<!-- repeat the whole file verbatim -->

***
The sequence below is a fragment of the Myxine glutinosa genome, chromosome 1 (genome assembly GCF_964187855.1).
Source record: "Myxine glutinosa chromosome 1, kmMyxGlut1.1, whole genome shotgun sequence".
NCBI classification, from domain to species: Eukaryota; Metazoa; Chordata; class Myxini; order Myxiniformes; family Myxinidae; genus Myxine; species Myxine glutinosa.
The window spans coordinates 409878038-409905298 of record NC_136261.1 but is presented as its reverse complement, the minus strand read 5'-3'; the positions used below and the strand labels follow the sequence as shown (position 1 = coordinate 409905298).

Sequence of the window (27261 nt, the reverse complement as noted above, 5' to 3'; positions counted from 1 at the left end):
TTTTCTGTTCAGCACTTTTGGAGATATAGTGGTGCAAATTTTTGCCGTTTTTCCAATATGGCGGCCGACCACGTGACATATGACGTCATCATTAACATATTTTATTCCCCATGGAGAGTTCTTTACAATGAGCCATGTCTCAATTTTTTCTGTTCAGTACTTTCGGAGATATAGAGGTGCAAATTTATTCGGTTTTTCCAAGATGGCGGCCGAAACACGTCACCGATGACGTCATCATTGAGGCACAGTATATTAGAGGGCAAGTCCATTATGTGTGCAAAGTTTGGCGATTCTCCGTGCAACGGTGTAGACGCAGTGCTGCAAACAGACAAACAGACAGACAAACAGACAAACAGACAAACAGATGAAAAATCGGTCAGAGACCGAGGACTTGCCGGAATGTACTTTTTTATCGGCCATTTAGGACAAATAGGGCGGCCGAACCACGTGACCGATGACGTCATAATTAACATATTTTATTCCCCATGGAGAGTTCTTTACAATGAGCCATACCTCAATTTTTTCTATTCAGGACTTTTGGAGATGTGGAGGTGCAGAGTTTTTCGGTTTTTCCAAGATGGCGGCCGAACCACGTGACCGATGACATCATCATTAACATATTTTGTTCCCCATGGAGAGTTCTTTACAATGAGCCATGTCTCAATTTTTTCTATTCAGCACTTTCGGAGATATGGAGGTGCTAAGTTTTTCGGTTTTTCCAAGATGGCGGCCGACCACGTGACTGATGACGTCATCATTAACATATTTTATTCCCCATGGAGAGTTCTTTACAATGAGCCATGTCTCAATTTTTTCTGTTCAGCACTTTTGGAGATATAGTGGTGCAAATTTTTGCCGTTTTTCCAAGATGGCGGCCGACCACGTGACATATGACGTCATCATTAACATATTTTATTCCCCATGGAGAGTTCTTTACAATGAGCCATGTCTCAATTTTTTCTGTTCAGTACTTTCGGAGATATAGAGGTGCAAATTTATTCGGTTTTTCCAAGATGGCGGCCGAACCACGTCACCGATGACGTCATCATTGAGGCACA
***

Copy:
The sequence below is a fragment of the Myxine glutinosa genome, chromosome 1 (genome assembly GCF_964187855.1).
Source record: "Myxine glutinosa chromosome 1, kmMyxGlut1.1, whole genome shotgun sequence".
NCBI classification, from domain to species: Eukaryota; Metazoa; Chordata; class Myxini; order Myxiniformes; family Myxinidae; genus Myxine; species Myxine glutinosa.
The window spans coordinates 409878038-409905298 of record NC_136261.1 but is presented as its reverse complement, the minus strand read 5'-3'; the positions used below and the strand labels follow the sequence as shown (position 1 = coordinate 409905298).

Sequence of the window (27261 nt, the reverse complement as noted above, 5' to 3'; positions counted from 1 at the left end):
TTTTCTGTTCAGCACTTTTGGAGATATAGTGGTGCAAATTTTTGCCGTTTTTCCAATATGGCGGCCGACCACGTGACATATGACGTCATCATTAACATATTTTATTCCCCATGGAGAGTTCTTTACAATGAGCCATGTCTCAATTTTTTCTGTTCAGTACTTTCGGAGATATAGAGGTGCAAATTTATTCGGTTTTTCCAAGATGGCGGCCGAAACACGTCACCGATGACGTCATCATTGAGGCACAGTATATTAGAGGGCAAGTCCATTATGTGTGCAAAGTTTGGCGATTCTCCGTGCAACGGTGTAGACGCAGTGCTGCAAACAGACAAACAGACAGACAAACAGACAAACAGACAAACAGATGAAAAATCGGTCAGAGACCGAGGACTTGCCGGAATGTACTTTTTTATCGGCCATTTAGGACAAATAGGGCGGCCGAACCACGTGACCGATGACGTCATAATTAACATATTTTATTCCCCATGGAGAGTTCTTTACAATGAGCCATACCTCAATTTTTTCTATTCAGGACTTTTGGAGATGTGGAGGTGCAGAGTTTTTCGGTTTTTCCAAGATGGCGGCCGAACCACGTGACCGATGACATCATCATTAACATATTTTGTTCCCCATGGAGAGTTCTTTACAATGAGCCATGTCTCAATTTTTTCTATTCAGCACTTTCGGAGATATGGAGGTGCTAAGTTTTTCGGTTTTTCCAAGATGGCGGCCGACCACGTGACTGATGACGTCATCATTAACATATTTTATTCCCCATGGAGAGTTCTTTACAATGAGCCATGTCTCAATTTTTTCTGTTCAGCACTTTTGGAGATATAGTGGTGCAAATTTTTGCCGTTTTTCCAAGATGGCGGCCGACCACGTGACATATGACGTCATCATTAACATATTTTATTCCCCATGGAGAGTTCTTTACAATGAGCCATGTCTCAATTTTTTCTGTTCAGTACTTTCGGAGATATAGAGGTGCAAATTTATTCGGTTTTTCCAAGATGGCGGCCGAACCACGTCACCGATGACGTCATCATTGAGGCACA